Unfortunately, some individuals are the opposite: Everybody feels better when they walk OUT of a room. And the silent dialogue becomes, “I’m so glad she finally left,” “I thought she’d NEVER leave!” or, worst of all, “Thank God that guy’s gone. Now we can relax.”

This is not good. If your leaving the room results in people’s postures relaxing as they breathe a hefty sigh of relief, you’re doing something wrong. If your leaving the room allows people to (finally) resume their conversations, you’re doing something wrong. Do you bring drama or peace into people’s lives?

2. When you walk out of a room, does the population of that room decrease? That’s the epitome of leadership: People want to walk out of the room and follow you, even if they have no idea where you’re going. That’s also a surefire sign of presence: People just assume go home now that you’ve left the party.

Because you’re inspiring. Because you’re trustworthy. Because you’re fun to talk to. And because you’re followable. I wonder what you would have to think, say, do or BE differently in order to make that happen. How are you leaving an imprint on everyone you meet?

3. When you walk out of a room, does the temperature go up five degrees? This reminds me of SNL’s Debbie Downer, brilliantly played by Rachel Dratch. Her cynical character’s sole purpose was to interrupt social gatherings to voice negative opinions and pronouncements. She immediately sucked the energy level out of the room like a Hoover vacuum. And ever time she did so; the classic “Wa-Wa” trumpet sound effect would play.

Are you like that? Someone who persistently adds bad news or negative feelings to a gathering, thus bringing down the mood of everyone around you? I hope not. Because Debbie Downers are avoided like the plague. And when they walk out of a room, people are GLAD to see them go. Because negatively rarely looks good on anybody. What is the temperature of your presence?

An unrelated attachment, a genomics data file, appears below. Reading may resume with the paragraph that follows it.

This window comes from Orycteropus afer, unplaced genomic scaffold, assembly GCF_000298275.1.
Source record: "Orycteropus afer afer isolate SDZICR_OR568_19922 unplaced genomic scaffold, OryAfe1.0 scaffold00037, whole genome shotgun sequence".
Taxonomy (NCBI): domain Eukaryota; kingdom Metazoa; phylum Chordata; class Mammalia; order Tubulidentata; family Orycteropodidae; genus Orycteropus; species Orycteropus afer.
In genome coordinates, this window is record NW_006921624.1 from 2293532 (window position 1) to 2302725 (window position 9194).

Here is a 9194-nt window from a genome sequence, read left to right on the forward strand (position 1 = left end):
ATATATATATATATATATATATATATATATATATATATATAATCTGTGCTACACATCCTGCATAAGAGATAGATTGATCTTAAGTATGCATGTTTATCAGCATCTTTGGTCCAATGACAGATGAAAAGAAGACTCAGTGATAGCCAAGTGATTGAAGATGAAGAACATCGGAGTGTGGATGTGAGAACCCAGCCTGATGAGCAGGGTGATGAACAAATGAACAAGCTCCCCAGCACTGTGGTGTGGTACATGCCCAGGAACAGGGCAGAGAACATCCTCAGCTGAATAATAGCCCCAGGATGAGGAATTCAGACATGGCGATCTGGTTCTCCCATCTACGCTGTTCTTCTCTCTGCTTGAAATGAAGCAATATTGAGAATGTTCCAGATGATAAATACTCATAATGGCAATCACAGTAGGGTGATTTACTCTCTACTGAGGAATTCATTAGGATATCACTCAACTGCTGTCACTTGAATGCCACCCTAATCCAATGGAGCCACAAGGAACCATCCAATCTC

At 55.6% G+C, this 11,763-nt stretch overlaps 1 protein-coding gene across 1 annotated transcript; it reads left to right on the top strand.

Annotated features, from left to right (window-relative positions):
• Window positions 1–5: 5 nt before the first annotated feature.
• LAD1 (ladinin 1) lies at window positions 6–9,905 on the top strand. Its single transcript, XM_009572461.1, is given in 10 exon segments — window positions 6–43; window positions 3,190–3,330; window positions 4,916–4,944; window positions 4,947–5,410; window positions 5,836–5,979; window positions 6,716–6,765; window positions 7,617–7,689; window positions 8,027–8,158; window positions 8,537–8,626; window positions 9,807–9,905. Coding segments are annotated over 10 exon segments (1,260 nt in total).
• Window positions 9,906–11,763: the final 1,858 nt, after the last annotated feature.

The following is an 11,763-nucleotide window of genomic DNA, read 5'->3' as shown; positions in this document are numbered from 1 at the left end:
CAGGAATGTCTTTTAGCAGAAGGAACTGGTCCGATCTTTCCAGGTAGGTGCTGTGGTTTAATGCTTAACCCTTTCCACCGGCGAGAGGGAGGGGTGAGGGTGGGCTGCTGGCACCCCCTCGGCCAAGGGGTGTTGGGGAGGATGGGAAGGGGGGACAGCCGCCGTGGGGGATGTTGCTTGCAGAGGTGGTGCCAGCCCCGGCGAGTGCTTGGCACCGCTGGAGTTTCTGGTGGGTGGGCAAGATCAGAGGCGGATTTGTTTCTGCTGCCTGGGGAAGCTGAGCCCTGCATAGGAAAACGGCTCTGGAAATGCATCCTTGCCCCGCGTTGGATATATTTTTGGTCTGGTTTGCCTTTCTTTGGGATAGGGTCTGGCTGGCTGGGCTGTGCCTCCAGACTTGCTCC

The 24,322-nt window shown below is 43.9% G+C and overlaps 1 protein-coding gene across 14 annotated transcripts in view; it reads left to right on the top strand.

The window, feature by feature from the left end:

4. When you walk out of a room, do people ask about you? This brings us back to The Lone Ranger. His departure stimulated curiosity, intrigue, fascination and amazement. Now, obviously you can’t expect to achieve such memorable presence every time you leave a room. What you CAN do is increase the probability of people asking about you by practicing tenets of approachability.

First: Be The Observed, not The Observer.
Second: Create Points of Dissonance.
Third: Position yourself as a resource.
And fourth: Build Name Equity.

No silver bullets, horses or sidekicks necessary. Are you buzz-worthy?

5. When you walk out of a room, does it get quieter? Meet my friend Neen James. She’s a productivity consultant, originally from Australia. And while it’s hard to explain in writing, she has the most contagious, smile-inducing laugh you’ll ever hear. She’s also the type of person who can find humor in anything.

So, when you’re hanging out with her, you get to hear that famous laugh A LOT. Which, in turn, makes you laugh more. Which makes her laugh more. Which makes you laugh more. And the endless cycle of fun begins. Combine that with Neen’s optimistic, no-worries attitude and upbeat energy, when SHE walks out of the room, the volume goes from eleven to six. Like clockwork. Which makes sense, since she IS a productivity consultant. How fun are you pereceived as being?